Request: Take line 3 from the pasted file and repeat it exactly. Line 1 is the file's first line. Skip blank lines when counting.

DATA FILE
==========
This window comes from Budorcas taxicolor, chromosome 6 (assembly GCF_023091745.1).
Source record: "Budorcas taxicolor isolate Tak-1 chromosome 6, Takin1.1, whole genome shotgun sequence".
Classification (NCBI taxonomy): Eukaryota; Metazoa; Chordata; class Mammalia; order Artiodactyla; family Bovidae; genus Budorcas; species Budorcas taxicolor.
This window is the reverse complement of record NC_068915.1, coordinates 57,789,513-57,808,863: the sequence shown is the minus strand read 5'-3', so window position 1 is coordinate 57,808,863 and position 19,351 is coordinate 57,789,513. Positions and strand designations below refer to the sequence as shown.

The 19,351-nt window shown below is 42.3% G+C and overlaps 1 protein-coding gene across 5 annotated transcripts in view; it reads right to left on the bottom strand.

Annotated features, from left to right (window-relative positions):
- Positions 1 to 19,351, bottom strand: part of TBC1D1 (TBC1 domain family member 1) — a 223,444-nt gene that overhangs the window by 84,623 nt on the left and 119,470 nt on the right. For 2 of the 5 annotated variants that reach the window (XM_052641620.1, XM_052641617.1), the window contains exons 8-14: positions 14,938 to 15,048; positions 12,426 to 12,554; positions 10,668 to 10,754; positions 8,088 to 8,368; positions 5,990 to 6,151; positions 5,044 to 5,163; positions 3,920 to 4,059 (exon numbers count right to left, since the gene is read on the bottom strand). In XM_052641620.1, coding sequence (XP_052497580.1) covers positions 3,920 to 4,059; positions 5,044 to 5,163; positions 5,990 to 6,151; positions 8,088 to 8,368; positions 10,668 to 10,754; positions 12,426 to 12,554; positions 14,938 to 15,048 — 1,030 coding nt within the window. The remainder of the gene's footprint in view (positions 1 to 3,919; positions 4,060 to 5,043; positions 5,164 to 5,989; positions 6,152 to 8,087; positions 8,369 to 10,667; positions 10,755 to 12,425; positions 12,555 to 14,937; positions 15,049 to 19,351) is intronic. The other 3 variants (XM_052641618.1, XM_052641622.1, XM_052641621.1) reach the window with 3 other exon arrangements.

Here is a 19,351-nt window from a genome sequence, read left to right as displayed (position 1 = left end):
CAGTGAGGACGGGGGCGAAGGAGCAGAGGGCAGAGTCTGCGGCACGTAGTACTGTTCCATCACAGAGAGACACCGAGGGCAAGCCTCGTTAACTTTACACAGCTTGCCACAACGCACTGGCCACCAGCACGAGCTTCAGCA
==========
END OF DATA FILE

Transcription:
Classification (NCBI taxonomy): Eukaryota; Metazoa; Chordata; class Mammalia; order Artiodactyla; family Bovidae; genus Budorcas; species Budorcas taxicolor.